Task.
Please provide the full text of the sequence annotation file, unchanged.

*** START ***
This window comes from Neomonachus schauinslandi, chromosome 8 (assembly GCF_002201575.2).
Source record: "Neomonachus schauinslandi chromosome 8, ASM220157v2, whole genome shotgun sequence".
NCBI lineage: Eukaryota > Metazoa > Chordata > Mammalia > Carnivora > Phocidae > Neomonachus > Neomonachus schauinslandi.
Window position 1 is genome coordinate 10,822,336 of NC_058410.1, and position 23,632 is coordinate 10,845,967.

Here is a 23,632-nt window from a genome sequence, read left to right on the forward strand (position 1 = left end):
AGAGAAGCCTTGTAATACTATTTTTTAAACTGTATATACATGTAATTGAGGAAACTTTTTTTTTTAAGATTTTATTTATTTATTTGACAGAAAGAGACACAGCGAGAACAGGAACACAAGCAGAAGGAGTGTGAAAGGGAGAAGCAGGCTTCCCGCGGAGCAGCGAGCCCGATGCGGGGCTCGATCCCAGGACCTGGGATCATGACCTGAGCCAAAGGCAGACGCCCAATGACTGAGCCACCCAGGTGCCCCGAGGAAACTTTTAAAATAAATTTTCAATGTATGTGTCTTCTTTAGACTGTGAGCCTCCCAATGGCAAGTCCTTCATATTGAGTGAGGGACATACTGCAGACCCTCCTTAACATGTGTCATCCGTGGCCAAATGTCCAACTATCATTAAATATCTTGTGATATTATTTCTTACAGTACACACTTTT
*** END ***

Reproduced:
This window comes from Neomonachus schauinslandi, chromosome 8 (assembly GCF_002201575.2).
Source record: "Neomonachus schauinslandi chromosome 8, ASM220157v2, whole genome shotgun sequence".
NCBI lineage: Eukaryota > Metazoa > Chordata > Mammalia > Carnivora > Phocidae > Neomonachus > Neomonachus schauinslandi.
Window position 1 is genome coordinate 10,822,336 of NC_058410.1, and position 23,632 is coordinate 10,845,967.

Here is a 23,632-nt window from a genome sequence, read left to right on the forward strand (position 1 = left end):
AGAGAAGCCTTGTAATACTATTTTTTAAACTGTATATACATGTAATTGAGGAAACTTTTTTTTTTAAGATTTTATTTATTTATTTGACAGAAAGAGACACAGCGAGAACAGGAACACAAGCAGAAGGAGTGTGAAAGGGAGAAGCAGGCTTCCCGCGGAGCAGCGAGCCCGATGCGGGGCTCGATCCCAGGACCTGGGATCATGACCTGAGCCAAAGGCAGACGCCCAATGACTGAGCCACCCAGGTGCCCCGAGGAAACTTTTAAAATAAATTTTCAATGTATGTGTCTTCTTTAGACTGTGAGCCTCCCAATGGCAAGTCCTTCATATTGAGTGAGGGACATACTGCAGACCCTCCTTAACATGTGTCATCCGTGGCCAAATGTCCAACTATCATTAAATATCTTGTGATATTATTTCTTACAGTACACACTTTT